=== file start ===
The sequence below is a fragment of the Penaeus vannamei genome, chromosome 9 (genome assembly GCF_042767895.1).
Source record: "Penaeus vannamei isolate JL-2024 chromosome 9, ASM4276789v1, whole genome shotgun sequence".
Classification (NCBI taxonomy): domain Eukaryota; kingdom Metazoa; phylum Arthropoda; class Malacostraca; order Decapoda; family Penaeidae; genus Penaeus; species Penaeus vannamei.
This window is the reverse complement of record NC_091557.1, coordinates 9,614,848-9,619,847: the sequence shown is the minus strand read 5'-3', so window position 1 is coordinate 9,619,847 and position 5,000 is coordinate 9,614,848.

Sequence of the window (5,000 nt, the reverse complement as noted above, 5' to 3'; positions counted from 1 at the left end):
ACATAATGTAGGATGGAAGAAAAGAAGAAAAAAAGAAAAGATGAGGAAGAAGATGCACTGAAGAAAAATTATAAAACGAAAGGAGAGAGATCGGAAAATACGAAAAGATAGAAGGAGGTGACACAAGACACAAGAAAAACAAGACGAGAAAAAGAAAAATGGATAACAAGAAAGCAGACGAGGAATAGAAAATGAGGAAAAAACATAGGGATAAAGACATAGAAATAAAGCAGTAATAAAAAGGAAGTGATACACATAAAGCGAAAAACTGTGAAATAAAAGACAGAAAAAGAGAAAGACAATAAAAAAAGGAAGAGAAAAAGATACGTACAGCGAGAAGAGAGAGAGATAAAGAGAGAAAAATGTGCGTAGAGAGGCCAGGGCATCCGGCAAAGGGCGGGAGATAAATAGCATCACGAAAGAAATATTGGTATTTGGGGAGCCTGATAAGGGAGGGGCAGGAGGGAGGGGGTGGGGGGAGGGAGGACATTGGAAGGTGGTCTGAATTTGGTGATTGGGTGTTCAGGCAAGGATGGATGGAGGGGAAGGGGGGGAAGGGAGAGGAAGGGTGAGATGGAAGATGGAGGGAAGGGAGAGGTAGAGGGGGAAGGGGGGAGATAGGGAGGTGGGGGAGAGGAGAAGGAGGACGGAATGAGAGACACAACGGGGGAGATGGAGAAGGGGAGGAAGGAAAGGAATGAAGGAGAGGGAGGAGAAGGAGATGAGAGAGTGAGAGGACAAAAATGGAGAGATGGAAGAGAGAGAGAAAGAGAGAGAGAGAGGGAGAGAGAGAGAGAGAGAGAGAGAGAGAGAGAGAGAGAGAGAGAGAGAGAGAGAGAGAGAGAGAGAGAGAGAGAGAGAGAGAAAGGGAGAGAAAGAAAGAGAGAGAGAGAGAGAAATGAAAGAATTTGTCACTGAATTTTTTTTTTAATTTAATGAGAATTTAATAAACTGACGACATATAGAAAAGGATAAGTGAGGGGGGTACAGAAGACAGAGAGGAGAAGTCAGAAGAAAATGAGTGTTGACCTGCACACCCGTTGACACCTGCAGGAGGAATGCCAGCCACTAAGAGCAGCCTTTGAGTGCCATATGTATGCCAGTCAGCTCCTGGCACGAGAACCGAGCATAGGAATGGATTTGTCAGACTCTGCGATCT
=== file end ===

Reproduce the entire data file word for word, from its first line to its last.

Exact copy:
The sequence below is a fragment of the Penaeus vannamei genome, chromosome 9 (genome assembly GCF_042767895.1).
Source record: "Penaeus vannamei isolate JL-2024 chromosome 9, ASM4276789v1, whole genome shotgun sequence".
Classification (NCBI taxonomy): domain Eukaryota; kingdom Metazoa; phylum Arthropoda; class Malacostraca; order Decapoda; family Penaeidae; genus Penaeus; species Penaeus vannamei.
This window is the reverse complement of record NC_091557.1, coordinates 9,614,848-9,619,847: the sequence shown is the minus strand read 5'-3', so window position 1 is coordinate 9,619,847 and position 5,000 is coordinate 9,614,848.

Sequence of the window (5,000 nt, the reverse complement as noted above, 5' to 3'; positions counted from 1 at the left end):
ACATAATGTAGGATGGAAGAAAAGAAGAAAAAAAGAAAAGATGAGGAAGAAGATGCACTGAAGAAAAATTATAAAACGAAAGGAGAGAGATCGGAAAATACGAAAAGATAGAAGGAGGTGACACAAGACACAAGAAAAACAAGACGAGAAAAAGAAAAATGGATAACAAGAAAGCAGACGAGGAATAGAAAATGAGGAAAAAACATAGGGATAAAGACATAGAAATAAAGCAGTAATAAAAAGGAAGTGATACACATAAAGCGAAAAACTGTGAAATAAAAGACAGAAAAAGAGAAAGACAATAAAAAAAGGAAGAGAAAAAGATACGTACAGCGAGAAGAGAGAGAGATAAAGAGAGAAAAATGTGCGTAGAGAGGCCAGGGCATCCGGCAAAGGGCGGGAGATAAATAGCATCACGAAAGAAATATTGGTATTTGGGGAGCCTGATAAGGGAGGGGCAGGAGGGAGGGGGTGGGGGGAGGGAGGACATTGGAAGGTGGTCTGAATTTGGTGATTGGGTGTTCAGGCAAGGATGGATGGAGGGGAAGGGGGGGAAGGGAGAGGAAGGGTGAGATGGAAGATGGAGGGAAGGGAGAGGTAGAGGGGGAAGGGGGGAGATAGGGAGGTGGGGGAGAGGAGAAGGAGGACGGAATGAGAGACACAACGGGGGAGATGGAGAAGGGGAGGAAGGAAAGGAATGAAGGAGAGGGAGGAGAAGGAGATGAGAGAGTGAGAGGACAAAAATGGAGAGATGGAAGAGAGAGAGAAAGAGAGAGAGAGAGGGAGAGAGAGAGAGAGAGAGAGAGAGAGAGAGAGAGAGAGAGAGAGAGAGAGAGAGAGAGAGAGAGAGAGAGAGAGAGAGAGAAAGGGAGAGAAAGAAAGAGAGAGAGAGAGAGAAATGAAAGAATTTGTCACTGAATTTTTTTTTTAATTTAATGAGAATTTAATAAACTGACGACATATAGAAAAGGATAAGTGAGGGGGGTACAGAAGACAGAGAGGAGAAGTCAGAAGAAAATGAGTGTTGACCTGCACACCCGTTGACACCTGCAGGAGGAATGCCAGCCACTAAGAGCAGCCTTTGAGTGCCATATGTATGCCAGTCAGCTCCTGGCACGAGAACCGAGCATAGGAATGGATTTGTCAGACTCTGCGATCT